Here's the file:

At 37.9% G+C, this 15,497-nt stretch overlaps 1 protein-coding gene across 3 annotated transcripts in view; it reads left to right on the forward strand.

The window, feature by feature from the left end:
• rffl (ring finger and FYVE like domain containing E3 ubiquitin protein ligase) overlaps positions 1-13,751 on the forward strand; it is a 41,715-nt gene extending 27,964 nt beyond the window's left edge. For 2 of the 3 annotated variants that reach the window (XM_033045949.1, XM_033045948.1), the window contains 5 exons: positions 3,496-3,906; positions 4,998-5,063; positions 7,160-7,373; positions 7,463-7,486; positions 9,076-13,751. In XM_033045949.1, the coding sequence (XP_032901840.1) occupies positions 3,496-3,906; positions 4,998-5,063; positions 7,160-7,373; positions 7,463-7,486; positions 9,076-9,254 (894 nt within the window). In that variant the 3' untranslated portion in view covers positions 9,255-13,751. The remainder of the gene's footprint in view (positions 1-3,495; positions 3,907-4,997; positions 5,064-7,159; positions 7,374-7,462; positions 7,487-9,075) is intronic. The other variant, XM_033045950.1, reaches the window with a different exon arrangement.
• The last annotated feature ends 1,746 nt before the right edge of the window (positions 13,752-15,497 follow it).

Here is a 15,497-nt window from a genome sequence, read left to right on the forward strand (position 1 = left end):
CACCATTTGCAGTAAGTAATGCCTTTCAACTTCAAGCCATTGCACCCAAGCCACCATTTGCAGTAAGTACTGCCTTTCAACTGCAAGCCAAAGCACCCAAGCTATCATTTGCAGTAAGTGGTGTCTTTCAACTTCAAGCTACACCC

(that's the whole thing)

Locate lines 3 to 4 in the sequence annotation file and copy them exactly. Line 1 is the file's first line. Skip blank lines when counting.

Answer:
• rffl (ring finger and FYVE like domain containing E3 ubiquitin protein ligase) overlaps positions 1-13,751 on the forward strand; it is a 41,715-nt gene extending 27,964 nt beyond the window's left edge. For 2 of the 3 annotated variants that reach the window (XM_033045949.1, XM_033045948.1), the window contains 5 exons: positions 3,496-3,906; positions 4,998-5,063; positions 7,160-7,373; positions 7,463-7,486; positions 9,076-13,751. In XM_033045949.1, the coding sequence (XP_032901840.1) occupies positions 3,496-3,906; positions 4,998-5,063; positions 7,160-7,373; positions 7,463-7,486; positions 9,076-9,254 (894 nt within the window). In that variant the 3' untranslated portion in view covers positions 9,255-13,751. The remainder of the gene's footprint in view (positions 1-3,495; positions 3,907-4,997; positions 5,064-7,159; positions 7,374-7,462; positions 7,487-9,075) is intronic. The other variant, XM_033045950.1, reaches the window with a different exon arrangement.
• The last annotated feature ends 1,746 nt before the right edge of the window (positions 13,752-15,497 follow it).